Did you know that office workers who sit a lot have more problems with getting a frozen shoulder than people who have a physical job. The connection is probably due to the reduced shoulder movement- this might be a case of: use it or lose it?
Frozen shoulder is also more prevalent in people who have diabetes type 2 or pre-diabetes. We believe the connection could be related to the high insulin level in diabetics and pre-diabetics and the chronic inflammation that accompanies this.
A frozen shoulder is often also called “capsulitis”. The main joint affected is the humeroscapular joint. That is the main joint of your arm combining the upper arm bone and the shoulder blade.
Capsulitis is characterised by painful, gradual loss of active and passive shoulder motion resulting from fibrosis and contracture of the joint capsule.
A frozen shoulder usually goes through three main stages.
The first stage is the beginning of the gradual decline of movement and range of motion in the shoulder joint. It starts to be painful and you notice that you are having more difficulty washing or brushing your hair or moves like pulling your wallet from your back pocket or even reaching for something in the top shelf. The pain often starts as a sudden jolt and gradually getting worse, at some stage you will feel it at rest, especially at night.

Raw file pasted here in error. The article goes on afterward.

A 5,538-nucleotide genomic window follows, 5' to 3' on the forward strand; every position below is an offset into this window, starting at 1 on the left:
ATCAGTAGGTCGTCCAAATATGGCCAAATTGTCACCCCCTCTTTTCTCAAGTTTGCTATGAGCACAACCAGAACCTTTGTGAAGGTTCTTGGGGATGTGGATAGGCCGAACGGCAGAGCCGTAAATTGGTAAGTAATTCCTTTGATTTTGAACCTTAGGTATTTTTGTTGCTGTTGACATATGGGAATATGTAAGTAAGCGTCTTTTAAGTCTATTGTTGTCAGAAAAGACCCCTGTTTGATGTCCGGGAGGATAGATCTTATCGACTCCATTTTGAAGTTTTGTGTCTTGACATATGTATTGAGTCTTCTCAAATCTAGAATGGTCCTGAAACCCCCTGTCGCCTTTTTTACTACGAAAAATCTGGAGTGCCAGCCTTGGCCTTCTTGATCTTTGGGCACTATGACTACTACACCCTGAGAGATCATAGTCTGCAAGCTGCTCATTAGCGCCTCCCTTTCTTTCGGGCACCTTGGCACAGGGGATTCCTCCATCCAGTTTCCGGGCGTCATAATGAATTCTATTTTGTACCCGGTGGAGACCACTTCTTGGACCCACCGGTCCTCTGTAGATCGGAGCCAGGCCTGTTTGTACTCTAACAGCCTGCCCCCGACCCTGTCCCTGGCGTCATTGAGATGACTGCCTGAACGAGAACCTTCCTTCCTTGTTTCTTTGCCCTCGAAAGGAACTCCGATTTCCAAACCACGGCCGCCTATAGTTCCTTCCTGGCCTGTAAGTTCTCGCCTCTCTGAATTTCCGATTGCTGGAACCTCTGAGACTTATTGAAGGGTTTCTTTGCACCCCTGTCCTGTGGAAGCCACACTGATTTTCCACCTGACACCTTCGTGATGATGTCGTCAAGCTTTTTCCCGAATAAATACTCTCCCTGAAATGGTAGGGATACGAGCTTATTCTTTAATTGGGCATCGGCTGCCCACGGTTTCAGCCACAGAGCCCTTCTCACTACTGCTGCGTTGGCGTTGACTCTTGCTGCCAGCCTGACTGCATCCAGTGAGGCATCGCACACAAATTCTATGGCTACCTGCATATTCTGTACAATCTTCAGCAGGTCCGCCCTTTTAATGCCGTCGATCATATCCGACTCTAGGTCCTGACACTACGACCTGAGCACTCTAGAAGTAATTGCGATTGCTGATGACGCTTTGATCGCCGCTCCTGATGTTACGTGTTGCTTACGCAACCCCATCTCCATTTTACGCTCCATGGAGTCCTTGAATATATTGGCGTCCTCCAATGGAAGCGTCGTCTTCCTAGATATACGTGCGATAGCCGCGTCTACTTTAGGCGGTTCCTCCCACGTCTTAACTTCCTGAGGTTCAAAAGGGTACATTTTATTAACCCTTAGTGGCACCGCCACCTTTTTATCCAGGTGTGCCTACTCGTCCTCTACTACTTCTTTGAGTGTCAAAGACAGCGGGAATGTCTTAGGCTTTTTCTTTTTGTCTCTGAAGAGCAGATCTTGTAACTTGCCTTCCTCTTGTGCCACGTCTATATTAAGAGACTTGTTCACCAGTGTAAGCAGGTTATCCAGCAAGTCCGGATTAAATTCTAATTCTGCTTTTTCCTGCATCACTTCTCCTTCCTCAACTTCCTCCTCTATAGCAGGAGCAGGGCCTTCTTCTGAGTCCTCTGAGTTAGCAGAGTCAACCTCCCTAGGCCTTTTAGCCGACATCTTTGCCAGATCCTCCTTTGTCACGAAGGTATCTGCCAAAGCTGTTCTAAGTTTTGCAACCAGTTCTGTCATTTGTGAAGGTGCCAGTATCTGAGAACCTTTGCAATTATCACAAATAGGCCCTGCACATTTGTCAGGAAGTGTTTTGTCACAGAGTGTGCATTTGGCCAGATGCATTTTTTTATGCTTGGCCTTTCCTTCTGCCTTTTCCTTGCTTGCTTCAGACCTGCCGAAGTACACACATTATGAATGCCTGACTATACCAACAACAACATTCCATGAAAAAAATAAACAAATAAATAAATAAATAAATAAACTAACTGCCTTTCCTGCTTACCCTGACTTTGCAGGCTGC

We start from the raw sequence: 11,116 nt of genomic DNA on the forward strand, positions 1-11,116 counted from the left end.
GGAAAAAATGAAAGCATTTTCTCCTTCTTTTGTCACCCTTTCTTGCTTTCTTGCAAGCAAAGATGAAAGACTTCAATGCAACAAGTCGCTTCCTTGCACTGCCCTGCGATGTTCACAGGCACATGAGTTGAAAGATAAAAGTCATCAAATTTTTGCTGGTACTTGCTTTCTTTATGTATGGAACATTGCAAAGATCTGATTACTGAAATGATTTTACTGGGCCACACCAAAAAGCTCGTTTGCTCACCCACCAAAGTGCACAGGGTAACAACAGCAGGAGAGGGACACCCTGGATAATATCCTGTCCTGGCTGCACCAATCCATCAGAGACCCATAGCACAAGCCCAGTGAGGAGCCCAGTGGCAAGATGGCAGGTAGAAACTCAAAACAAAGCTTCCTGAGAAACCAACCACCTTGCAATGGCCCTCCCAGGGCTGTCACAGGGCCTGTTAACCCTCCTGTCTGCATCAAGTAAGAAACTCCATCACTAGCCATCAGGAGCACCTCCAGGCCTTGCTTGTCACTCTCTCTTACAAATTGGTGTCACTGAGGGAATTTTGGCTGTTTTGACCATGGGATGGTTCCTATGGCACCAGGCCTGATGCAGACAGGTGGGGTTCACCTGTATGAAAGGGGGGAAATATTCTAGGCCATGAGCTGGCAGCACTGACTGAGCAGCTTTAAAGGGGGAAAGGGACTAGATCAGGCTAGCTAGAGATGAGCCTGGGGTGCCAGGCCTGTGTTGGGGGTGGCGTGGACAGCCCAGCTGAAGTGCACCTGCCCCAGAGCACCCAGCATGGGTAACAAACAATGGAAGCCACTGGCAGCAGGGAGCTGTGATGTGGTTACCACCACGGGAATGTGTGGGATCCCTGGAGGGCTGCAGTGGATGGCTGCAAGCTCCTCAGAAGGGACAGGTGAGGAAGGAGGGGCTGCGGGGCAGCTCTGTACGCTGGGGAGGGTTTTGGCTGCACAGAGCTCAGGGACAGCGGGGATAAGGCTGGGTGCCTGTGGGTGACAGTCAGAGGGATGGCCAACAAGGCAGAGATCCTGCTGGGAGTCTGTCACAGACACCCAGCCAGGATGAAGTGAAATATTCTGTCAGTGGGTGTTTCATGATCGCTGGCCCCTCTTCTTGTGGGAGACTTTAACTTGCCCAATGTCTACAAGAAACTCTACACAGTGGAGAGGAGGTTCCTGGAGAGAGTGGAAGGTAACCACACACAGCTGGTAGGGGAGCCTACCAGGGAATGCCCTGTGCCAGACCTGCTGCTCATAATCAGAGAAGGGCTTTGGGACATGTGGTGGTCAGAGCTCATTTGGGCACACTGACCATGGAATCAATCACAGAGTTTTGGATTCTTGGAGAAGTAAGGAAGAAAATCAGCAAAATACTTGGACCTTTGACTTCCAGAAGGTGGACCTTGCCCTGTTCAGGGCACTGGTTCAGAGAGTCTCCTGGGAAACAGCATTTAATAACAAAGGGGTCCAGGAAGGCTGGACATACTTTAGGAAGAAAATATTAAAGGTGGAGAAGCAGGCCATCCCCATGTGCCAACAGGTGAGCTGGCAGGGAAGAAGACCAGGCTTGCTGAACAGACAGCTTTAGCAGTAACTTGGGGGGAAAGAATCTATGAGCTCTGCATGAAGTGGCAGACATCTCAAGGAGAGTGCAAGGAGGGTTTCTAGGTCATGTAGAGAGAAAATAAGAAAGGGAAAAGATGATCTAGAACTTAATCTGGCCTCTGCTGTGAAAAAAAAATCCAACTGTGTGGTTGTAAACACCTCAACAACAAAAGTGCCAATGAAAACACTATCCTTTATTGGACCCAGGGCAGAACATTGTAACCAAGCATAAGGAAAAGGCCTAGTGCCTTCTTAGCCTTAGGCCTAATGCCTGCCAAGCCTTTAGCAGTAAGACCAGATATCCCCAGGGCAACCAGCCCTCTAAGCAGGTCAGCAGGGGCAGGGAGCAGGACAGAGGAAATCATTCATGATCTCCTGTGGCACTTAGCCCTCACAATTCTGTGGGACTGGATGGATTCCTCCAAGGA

In the second stage your shoulder is totally frozen. The pain can be less severe but the movement is totally restricted, even simple circulating moves of the shoulder are not possible anymore.
| Try this quick self-assessment test: While standing, rest your elbow against the side of your body and bend your lower arm forward, now try and move your hand outward away from your body but keep your elbow in contact with your body at the same time. Is this movement difficult or impossible? Your shoulder problems are probably due to a frozen shoulder.
During the third stage the shoulder comes slowly back to life. Gradually the stiffness and restrictions melt and the pain reduces. In most cases he person will regain full shoulder movement again.
Why a shoulder suddenly freezes is not known, but there are theories on that. It probably has to do with several factors such as an overall inflammation in the body, high insulin levels, not enough movement for the muscles and ligaments, they don’t get stretched and pulled often enough basically. Not enough nutrients (minerals, vitamins) from our modern, industrialised way of eating.
On a good note: A frozen shoulder is often a self-limiting condition, meaning it will at some point resolve itself without permanent damage. It can however take 12-18 months or sometimes longer to resolve.
To help you recover or reduce your risk, try to change your diet to a whole foods based way of eating with animal foods and plants from natural sources, un-processed. Avoid sugar and grains. Add anti-inflammatory spices to your meals such as turmeric, cinnamon, cumin, garlic, curry, chilli and so on.
Do gentle stretching exercises and movements for the shoulder. Apply heat or ice to help you do your exercises better. Try not to use the computer and mouse too much.
Swimming or under water exercises might help. Have regular massage appointments to get the muscles stretched, pulled, trigger points removed and all the tissue flooded with blood.
Let us know if you have found some other options that have helped you if you had a frozen shoulder in the past.